On March 6, 2017, hundreds of local residents took to the streets of towns and cities in Upper Egypt and the Nile Delta after the Ministry of Supply cut their daily ration of subsidized baladi bread. By the following day, thousands were protesting in 17 districts across the country. In Alexandria, protestors blockaded a main road at the entrance of a major port for over four hours, while residents in the working class Giza suburb of Imbaba blocked the airport road. Elsewhere, women in the Nile Delta city of Dissuq staged a noisy sit-in on the tracks of the local train station, where they chanted, “One, two, where is the bread?” and called for the overthrow of President Abdel Fattah El-Sisi’s government.  It was not long before the Arabic hashtag #Supply_Intifada was trending on Egyptian Twitter. In a bid to curtail further mobilization, Egypt’s military-backed government scrambled to restore residents’ access to bread, and promised to increase the ration in areas that had seen protest.
Egypt’s latest round of food protests comes amidst ongoing price shocks resulting from the flotation of the Egyptian pound in November 2016. The devaluation of the pound is part of a series of measures, which include spending cuts and the introduction of a value added tax, demanded by the International Monetary Fund (IMF) in exchange for a 12 billion dollar loan to prop up Egypt’s failing economy.  By February 2017, food inflation reached 42 percent.  Key staple goods have been particularly affected: Over the past year, Egyptians have seen the cost of bread and cooking oil go up by nearly 60 percent.  To put this into perspective, in the year leading up to the 2011 Arab Spring, food prices in Egypt were subject to an annual increase of around 15 percent.  Citing these and comparable developments, scholars have argued that grievances arising from food insecurity were a key factor in the outbreak of the 25th January Egyptian Revolution. 
There is historical precedent here. In Egypt, the price of bread has been seen as a potentially explosive issue since the 1977 “Bread Intifada”—when then President Anwar Sadat’s pledge to end subsidies on several basic foodstuffs sparked unruly protests across the country, which were met with harsh repression. Within two days, the state had reversed course, pledging to leave the subsidy system intact. Elsewhere in the region, attempts to cut state subsidies have suffered a similar fate: In recent years, austerity measures have been thwarted by street-level mobilization in Morocco, Tunisia, Jordan, Yemen and Mauritania.  Fast forward to 2017 and the contours of future contestation in Egypt may now be taking shape, as soaring inflation is coupled with high levels of unemployment.  Indeed, if grievance led explanations for the timing of the 2011 Arab Spring are correct, then the scope conditions for another mass uprising are seemingly in place.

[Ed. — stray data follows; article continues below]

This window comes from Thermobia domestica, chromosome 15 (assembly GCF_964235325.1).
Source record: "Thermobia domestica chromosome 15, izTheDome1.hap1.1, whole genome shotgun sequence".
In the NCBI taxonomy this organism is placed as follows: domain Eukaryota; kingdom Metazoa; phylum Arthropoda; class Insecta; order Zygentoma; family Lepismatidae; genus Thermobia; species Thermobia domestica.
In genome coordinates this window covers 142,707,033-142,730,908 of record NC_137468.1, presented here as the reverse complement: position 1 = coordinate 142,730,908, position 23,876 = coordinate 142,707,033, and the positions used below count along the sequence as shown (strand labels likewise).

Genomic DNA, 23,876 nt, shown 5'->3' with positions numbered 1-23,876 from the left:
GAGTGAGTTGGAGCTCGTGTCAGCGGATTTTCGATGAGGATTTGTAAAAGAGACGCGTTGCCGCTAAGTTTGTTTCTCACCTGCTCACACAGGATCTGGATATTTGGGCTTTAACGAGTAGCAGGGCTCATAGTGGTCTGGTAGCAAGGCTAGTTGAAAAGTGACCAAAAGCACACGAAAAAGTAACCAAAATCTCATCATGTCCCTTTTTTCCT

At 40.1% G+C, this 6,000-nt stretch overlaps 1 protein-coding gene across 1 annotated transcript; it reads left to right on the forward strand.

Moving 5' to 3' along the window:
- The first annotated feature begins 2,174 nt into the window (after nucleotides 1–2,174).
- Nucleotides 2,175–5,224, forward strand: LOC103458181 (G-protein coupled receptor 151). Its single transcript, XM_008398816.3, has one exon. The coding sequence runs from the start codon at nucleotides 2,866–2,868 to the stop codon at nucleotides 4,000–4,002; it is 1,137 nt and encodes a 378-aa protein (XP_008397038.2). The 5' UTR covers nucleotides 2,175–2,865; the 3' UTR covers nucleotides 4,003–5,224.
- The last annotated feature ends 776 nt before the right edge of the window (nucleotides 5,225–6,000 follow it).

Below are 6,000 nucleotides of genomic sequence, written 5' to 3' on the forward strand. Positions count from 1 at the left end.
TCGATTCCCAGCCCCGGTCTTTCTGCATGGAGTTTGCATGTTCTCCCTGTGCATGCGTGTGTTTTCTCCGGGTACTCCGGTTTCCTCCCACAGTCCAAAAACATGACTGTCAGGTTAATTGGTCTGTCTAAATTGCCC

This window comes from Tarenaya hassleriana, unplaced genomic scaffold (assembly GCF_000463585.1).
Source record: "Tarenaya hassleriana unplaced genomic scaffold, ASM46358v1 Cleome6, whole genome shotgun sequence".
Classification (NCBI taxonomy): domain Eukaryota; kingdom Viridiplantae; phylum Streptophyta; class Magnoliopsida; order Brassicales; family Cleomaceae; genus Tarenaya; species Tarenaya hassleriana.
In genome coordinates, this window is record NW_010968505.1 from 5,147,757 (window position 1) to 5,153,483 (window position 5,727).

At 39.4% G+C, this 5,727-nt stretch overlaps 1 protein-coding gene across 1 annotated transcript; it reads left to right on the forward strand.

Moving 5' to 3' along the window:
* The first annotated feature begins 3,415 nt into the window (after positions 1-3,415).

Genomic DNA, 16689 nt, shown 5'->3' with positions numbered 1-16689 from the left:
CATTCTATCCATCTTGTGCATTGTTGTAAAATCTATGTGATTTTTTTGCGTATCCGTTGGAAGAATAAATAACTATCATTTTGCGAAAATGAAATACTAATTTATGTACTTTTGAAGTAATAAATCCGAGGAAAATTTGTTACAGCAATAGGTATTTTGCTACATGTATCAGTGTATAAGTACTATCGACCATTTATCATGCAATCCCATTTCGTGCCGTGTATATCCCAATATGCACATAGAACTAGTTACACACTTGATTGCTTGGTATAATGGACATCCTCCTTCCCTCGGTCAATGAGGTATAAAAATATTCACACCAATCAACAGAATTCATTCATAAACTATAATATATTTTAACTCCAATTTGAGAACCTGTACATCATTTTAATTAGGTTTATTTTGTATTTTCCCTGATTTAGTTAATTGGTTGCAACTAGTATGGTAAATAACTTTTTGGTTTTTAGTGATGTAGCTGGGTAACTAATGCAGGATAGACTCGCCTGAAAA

Viewed against this backdrop, a close examination of the recent food protests in Egypt can provide new insights into the unfolding dynamics of contentious politics in the country, and in particular, the depths of the military-backed government’s resolve to implement further IMF-mandated reforms and how it will react to renewed street level mobilization if the economic situation continues to deteriorate. To conduct our analysis, we compiled an event catalogue of recent food protests in Egypt from Arabic language news reports and videos of protests uploaded to social media. Information was recorded for a protest’s location, the number of participants, protestors’ tactics, whether the protest was repressed by Egyptian security forces, and any novel performances or chants. In total, we identified 24 food protests occurring between March 6 and 7, 2017, in 17 districts across five governorates.
The different ways that Egyptians gain access to the subsidy system is key to understanding the patterning of recent food protests. Subsidized bread costs five piasters a loaf. Following the recent surge in food prices, this is up to ten times cheaper than the cost of an unsubsidized loaf sold on the open market. Like other state subsidized foodstuffs, subsidized bread can only be purchased from outlets registered with the Ministry of Supply. While some of these are run as cooperatives, most operate as private businesses. Since 2014, the purchase of subsidized goods has been nominally regulated through the use of a smart card system, implemented as part of the government’s ongoing austerity program. This system allows smart card holders who do not claim their allocation of bread to receive credits, which can be used to buy other subsidized goods. However, distribution of individual smart cards has been partial. In the 2016-2017 budget, the Ministry of Finance planned for 82 million Egyptians (92 percent of the population) to claim the bread subsidy.  But according to the most recent figures published by the Ministry of Supply, only 69 million Egyptians have access to smart cards, leaving 13 million Egyptians (16 percent) reliant on paper cards to receive their subsidy.  As a stopgap, the Ministry of Supply has issued merchants with “gold cards.” In this parallel system, merchants are allocated a daily quota of 1,000-4,000 loaves of bread, depending on the number of paper card holders in their area. Every time a merchant sells an amount of subsidized bread to a customer with one of the old paper cards, they are supposed to record the sale by swiping their gold card which is, in turn, deducted from their daily quota. This process is coordinated at the subdistrict level by local Supply Offices.